[rfc-i] RSE role
ted.ietf at gmail.com
Wed Jan 19 11:54:55 PST 2011
Some comments in-line.
On Wed, Jan 19, 2011 at 6:28 AM, Russ Housley <housley at vigilsec.com> wrote:
>> there are many, many aspects of RFC Editor and RSE work that depend upon expertise in editorial and publications techniques
> You keep saying this, and I remain unconvinced.
> I have said this to you in less public places, and I am now repeating it in this very public place. From my perspective, the most important role of the RSE is cross-stream coordination and policy. The policy portion involves leading discussions with the whole community, and this can best be done by a respected member of the community.
So, I think the key point here is that cross-stream coordination role
that the RSE has is specific to editorial and publications points,
since content has been explicitly ruled out. Leading discussions on
those points actually requires pretty significant expertise with them,
or the policy that's returned may be unimplementable and/or way out of
Ideal from at least my perspective is someone who has both that
experience and IETF experience, but that's a pretty limited set and
the number of hours/pay may well make it the null set. So we're left
with the question: is it easier to grow a member of the community in
this domain, or easier to get someone with this domain knowledge to
build a reputation inside the community? As long as we're clear that
we want the intersection at the end of the day, I think we can reach
this point, but it will take time either way.
My personal take is that absent the ideal case, it will be better to
hire someone with publication experience and grow their knowledge of
the community they will serve. The risk in the other direction is
that we will have a respected member of the community who becomes
increasingly familiar with the way we already do publication, with
little to know exposure to how others do it. That might limit our
ability to evolve the series to meet new needs.
To take a small example: I've suggested in the past that we provide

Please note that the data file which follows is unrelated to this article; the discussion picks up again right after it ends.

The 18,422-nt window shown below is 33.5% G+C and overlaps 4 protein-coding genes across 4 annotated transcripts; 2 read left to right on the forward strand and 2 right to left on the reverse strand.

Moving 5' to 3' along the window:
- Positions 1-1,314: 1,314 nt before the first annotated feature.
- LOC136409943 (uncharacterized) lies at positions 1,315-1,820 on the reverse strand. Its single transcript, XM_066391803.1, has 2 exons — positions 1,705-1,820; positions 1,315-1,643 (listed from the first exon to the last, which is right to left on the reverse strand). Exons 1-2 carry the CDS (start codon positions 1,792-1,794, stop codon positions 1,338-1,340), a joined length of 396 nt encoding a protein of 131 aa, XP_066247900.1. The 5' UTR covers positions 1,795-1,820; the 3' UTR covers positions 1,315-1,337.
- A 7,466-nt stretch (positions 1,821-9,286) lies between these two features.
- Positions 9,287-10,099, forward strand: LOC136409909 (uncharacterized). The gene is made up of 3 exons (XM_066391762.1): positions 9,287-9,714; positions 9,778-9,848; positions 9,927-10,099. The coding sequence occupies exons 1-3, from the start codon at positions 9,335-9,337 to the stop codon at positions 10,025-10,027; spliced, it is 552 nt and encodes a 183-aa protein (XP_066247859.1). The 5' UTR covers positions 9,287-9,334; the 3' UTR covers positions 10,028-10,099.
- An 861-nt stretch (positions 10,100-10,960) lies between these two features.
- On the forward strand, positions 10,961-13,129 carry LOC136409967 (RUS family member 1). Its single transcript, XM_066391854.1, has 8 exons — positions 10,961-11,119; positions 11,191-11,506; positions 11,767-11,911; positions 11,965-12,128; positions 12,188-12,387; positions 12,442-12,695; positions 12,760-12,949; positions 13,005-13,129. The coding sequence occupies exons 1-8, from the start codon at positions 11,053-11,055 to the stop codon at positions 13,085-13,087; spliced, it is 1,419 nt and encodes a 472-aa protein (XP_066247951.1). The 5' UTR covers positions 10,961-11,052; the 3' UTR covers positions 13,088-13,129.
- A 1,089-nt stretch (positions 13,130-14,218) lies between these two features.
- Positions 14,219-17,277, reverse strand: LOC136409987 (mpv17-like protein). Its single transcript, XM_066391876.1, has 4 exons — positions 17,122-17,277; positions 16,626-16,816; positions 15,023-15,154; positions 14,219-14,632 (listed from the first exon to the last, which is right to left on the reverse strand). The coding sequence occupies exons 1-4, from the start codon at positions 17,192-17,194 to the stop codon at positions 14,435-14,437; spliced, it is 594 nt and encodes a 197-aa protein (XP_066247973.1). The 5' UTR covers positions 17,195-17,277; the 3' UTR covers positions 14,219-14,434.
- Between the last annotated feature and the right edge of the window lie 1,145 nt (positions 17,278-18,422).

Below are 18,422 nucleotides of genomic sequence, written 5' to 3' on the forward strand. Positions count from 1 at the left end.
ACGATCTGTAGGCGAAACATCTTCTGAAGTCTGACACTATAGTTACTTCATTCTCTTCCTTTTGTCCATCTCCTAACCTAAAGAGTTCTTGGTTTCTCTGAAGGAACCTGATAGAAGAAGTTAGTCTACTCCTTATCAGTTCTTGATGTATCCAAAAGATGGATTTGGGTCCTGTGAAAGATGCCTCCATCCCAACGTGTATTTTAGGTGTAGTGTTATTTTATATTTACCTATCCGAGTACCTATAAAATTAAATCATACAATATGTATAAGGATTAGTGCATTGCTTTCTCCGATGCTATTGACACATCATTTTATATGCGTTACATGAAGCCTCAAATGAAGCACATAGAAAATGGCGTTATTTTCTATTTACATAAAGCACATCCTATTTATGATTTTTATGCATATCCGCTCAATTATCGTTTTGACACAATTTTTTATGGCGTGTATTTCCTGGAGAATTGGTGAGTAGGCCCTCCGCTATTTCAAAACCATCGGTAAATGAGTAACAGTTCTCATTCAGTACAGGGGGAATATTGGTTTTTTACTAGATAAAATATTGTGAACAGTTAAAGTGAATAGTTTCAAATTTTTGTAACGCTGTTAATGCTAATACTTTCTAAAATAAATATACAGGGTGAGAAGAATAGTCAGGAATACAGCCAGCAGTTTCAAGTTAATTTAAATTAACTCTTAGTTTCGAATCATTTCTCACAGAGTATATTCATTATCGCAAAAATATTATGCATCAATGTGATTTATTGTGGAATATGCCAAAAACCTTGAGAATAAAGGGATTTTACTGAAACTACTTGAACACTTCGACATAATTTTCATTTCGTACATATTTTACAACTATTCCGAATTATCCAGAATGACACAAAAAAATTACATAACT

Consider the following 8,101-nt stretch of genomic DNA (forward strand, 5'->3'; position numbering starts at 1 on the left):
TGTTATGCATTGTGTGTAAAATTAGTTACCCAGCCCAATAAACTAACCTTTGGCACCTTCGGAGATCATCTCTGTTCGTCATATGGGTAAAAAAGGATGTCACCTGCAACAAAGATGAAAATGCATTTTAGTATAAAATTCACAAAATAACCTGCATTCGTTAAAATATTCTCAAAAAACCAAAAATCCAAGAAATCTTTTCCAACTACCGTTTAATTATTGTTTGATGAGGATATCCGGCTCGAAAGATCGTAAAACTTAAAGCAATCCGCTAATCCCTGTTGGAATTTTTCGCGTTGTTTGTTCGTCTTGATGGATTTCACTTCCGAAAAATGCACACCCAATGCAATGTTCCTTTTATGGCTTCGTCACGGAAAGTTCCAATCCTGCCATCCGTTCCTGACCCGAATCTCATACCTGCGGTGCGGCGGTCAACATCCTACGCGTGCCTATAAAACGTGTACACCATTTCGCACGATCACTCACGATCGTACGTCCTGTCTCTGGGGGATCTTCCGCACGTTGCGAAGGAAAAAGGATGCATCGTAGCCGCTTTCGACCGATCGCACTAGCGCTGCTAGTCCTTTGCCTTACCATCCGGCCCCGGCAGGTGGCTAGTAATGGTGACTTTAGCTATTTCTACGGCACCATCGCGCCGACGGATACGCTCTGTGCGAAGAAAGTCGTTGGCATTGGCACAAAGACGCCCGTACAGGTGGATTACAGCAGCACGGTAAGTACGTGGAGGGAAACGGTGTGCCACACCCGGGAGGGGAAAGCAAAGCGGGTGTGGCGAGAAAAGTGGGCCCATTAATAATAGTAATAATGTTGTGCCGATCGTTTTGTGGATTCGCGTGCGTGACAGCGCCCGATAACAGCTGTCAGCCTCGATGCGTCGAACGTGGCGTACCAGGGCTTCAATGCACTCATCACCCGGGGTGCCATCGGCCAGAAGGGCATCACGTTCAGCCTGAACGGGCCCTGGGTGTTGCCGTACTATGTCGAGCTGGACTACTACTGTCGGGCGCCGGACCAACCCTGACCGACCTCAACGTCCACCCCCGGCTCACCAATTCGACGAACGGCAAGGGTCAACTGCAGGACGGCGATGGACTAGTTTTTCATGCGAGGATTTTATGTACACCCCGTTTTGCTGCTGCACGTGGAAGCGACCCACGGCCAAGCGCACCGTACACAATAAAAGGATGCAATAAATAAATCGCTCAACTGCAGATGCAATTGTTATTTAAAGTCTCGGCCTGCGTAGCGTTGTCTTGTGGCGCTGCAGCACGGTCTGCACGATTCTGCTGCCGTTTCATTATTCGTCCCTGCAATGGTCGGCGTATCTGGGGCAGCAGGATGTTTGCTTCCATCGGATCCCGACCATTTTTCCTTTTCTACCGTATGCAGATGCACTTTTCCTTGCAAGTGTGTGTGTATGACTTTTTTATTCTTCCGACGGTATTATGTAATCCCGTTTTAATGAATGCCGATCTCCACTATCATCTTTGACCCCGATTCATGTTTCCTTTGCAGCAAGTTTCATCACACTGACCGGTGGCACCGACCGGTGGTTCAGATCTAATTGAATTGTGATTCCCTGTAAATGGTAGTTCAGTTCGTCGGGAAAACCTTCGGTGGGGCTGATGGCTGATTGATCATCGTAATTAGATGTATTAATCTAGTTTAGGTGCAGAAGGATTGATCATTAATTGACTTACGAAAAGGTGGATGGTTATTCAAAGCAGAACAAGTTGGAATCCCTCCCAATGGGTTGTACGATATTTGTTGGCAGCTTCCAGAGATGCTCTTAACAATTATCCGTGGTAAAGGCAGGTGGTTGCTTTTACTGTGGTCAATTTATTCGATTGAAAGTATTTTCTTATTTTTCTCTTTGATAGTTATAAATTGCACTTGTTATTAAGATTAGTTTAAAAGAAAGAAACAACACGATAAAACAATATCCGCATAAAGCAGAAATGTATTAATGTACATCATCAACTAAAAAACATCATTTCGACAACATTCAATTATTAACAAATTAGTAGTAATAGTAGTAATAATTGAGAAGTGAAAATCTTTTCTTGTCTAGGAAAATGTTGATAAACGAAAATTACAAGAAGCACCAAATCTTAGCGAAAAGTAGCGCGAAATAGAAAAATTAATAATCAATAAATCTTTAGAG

translations of the boilerplate in the RFCs to eliminate a hurdle to
providing translated specs (something we permit and might choose to
encourage). Having limited outside experience in this, I have no clue
whether this is common or perceived as a good idea by other technical
publications. There are some obvious policy issues (does the legal
boilerplate need review by international lawyers as well as
translators?), but there are also some production issues: if we
provide it in plain text files is that enough? Do we need to provide
templates or tools for this to be useful? What are the costs to
maintain these as we update our boilerplate etc? (If the answer is we
need to provide CSS and HTML snippets because everyone else uses that,
we have one cost; if everyone who wants to provide this uses a
different tool, the cost will be higher).
I don't want to rathole on the proposal, but to highlight that there
are elements even in that relatively simple piece where
editing/publishing experience in a reasonably comparable series would
be useful. Harald used to say "A pair of data beats a full house of
supposition", and I think experience does the same--and the relevant
experience hear covers both the policy question and the actual
production. The editor/publisher experience is a demonstration that
they know how policy matches to implementation, and implementation
remains a pretty important point to all our work.
> To me, expertise and experience with editing an publications is _much_ less important. So much less that it does not even make the radar screen in comparison.
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